- The position of the NMR peaks is not stable, they oscillate in the spectrum after XF2, and present a snake-like pattern when in close zoom.
Your sample is unstable and evolves during the time of the experiment.
This happens also in classical 2D, but DOSY is much more sensitive to this artefact.
Typically, this comes from a temperature fluctuation of the sample, (or eventually of the room).
You might consider correcting this problem
(look at : this work and in particular Fig.2)
- The phase of the spectrum is different for the first (low gradients) spectra than for the last
This is probably due to a non-linearity in your acquisition chain.
Try reducing RG, or buying a newer machine...
Diffusion coefficients depend on many parameters in the sample, for this reason they provide a lot of information on the sample, as well as on the physico-chemical conditions of the solution.
- All the signals coming from the same molecule should present the same diffusion coefficient
Unless there is some chemical exchange taking place (solvent exchangeable protons for instance)
- Inverse Laplace Transform is difficult, analysis of superposed signals from different molecules is always difficult.
Diffusion coefficients are extracted with a better accuracy from isolated peaks
- The width of the signal in the diffusion axis is both an indication of a possible polydispersity and of the uncertainty of the analysis.
Take it with a grain of salt.
- Diffusion depends on the solution conditions (temperature, ionic strength, interactions, etc...).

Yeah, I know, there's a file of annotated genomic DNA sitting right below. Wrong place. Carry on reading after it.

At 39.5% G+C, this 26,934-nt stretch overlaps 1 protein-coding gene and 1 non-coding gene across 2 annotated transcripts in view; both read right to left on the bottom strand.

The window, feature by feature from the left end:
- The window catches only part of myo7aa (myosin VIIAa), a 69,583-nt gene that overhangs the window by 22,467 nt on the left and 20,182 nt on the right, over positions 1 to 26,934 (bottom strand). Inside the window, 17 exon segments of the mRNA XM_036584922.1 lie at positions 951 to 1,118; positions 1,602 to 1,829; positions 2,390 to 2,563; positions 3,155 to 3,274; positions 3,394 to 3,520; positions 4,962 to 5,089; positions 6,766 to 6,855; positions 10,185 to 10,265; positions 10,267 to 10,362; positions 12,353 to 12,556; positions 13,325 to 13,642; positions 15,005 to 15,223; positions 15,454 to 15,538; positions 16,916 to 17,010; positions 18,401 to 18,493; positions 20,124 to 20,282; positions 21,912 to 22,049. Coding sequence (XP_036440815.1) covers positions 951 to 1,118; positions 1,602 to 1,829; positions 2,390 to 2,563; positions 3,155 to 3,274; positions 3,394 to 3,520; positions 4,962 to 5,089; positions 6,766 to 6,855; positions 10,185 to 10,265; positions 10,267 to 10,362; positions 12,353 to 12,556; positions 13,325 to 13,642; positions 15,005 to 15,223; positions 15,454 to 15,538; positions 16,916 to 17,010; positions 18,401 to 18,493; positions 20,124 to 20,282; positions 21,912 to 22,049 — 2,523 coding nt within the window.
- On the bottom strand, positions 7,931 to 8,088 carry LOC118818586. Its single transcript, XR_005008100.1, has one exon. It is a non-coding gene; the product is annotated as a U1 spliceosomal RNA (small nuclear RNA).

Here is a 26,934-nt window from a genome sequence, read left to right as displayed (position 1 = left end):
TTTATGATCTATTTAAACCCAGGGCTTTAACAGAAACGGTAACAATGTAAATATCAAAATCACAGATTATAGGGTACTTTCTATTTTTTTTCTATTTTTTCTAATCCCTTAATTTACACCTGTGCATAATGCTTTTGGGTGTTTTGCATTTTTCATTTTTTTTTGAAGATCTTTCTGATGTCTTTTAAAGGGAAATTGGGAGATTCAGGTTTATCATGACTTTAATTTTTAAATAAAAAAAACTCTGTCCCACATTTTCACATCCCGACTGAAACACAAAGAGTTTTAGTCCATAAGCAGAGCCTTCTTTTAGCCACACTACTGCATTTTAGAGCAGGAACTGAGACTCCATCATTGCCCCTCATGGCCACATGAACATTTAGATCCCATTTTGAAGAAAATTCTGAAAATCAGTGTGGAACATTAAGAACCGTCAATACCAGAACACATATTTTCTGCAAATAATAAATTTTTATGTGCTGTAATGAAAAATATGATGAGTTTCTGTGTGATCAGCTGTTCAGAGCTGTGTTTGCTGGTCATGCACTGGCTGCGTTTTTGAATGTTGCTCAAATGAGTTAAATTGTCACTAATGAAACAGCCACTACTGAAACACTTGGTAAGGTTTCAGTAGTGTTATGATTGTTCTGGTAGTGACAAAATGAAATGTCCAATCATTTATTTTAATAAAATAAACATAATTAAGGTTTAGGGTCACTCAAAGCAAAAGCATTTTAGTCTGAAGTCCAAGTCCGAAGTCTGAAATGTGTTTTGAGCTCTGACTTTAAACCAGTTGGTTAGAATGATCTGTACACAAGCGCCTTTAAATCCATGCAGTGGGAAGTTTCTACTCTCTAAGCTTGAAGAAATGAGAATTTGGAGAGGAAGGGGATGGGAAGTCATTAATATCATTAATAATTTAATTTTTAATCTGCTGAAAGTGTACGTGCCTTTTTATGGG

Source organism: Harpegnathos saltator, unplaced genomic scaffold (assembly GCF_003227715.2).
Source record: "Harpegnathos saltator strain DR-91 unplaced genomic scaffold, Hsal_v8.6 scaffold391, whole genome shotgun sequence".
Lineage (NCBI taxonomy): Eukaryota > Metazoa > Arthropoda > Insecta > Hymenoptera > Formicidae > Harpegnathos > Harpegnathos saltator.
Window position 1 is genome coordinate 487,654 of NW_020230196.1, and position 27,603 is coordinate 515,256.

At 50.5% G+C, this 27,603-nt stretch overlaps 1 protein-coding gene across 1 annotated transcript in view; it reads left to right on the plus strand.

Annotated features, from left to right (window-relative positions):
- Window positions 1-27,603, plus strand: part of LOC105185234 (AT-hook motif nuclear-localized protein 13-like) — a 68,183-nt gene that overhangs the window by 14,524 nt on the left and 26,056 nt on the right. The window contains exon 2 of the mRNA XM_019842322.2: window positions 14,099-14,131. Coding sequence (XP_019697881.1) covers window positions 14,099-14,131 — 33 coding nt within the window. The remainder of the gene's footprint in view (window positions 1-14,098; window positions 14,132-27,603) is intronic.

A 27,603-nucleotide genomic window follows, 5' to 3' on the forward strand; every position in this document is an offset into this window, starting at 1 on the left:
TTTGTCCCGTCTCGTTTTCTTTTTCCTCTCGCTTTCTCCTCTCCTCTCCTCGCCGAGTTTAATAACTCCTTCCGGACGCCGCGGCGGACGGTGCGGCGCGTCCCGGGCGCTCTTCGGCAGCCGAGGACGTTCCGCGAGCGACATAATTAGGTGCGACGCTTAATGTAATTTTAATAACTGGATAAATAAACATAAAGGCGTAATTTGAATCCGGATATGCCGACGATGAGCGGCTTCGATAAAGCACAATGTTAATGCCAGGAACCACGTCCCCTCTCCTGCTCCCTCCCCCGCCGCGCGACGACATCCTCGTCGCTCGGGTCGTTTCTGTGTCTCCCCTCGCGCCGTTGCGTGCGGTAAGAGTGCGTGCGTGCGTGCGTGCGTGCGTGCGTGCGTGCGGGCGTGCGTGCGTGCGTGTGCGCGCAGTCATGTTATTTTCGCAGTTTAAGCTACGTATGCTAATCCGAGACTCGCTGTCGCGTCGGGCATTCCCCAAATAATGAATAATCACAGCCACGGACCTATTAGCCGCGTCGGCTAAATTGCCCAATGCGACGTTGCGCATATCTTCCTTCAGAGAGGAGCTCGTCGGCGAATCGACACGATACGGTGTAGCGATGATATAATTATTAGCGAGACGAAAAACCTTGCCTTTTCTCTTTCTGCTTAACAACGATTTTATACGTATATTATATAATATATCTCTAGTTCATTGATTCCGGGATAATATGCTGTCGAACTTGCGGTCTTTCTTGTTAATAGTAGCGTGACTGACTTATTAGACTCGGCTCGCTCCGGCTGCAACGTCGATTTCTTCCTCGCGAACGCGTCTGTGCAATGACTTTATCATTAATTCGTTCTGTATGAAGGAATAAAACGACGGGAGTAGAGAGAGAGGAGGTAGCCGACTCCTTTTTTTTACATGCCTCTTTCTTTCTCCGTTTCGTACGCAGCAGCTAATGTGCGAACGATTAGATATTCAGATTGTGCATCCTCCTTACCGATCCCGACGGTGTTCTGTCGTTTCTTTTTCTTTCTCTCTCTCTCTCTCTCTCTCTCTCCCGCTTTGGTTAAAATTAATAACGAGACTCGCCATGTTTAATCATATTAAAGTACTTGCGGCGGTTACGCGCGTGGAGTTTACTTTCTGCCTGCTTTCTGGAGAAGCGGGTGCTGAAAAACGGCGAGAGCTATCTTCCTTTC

When comparing different conditions, it is always preferable to use a reference molecule (for instance the solvent), and to correct for possible variations from one tube to another.
Finally/ In case of problems
The server may exit with an error, in which case, no result are present in the mail but a the subject of the mail details the error, and additional information may be associated to the mail.
Several error messages are possible:
- file should be a zip of the TopSpin expno directory, containg one (and only one) pre-processed
The data file that was deposited for the computation was not recognized. It should be the EXPNO directory from Bruker, zipped in an archive. Also it should only contains one pdata directory with processed data.
This may happen if you send to PALMA an experiment which contains already the result from a previous run.
This will probably changed in the future.
- preparing data file for processing
An error occured during the initial import of the NMR data-set.
One of the file (data-set of Bruker parameter files) may be corrupted or missing. Check the zip file and your data-set.
- processing data-file
An error occured during the PALMA processing itself.
A classical case is the difflist file missing.
This happens when the experiment was run without using the dosy macro beforehand.
This macro generate the spectrometer set-up, and also the difflist file which is required for the processing.
- SNR is too low
PALMA processes only the signals which have an estimated signal to noise over a given value (currently 32). In certain cases, no signal over this threshold was found in the data-set.
If this happens, the program does not send any results.
- in parsing arguments from system
The program was called with wrong parameters.
This should not happen in normal conditions
- reading parameters
The program was called with wrong values of the parameters.
This should not happen in normal conditions
In case of further difficulties, you can also contact us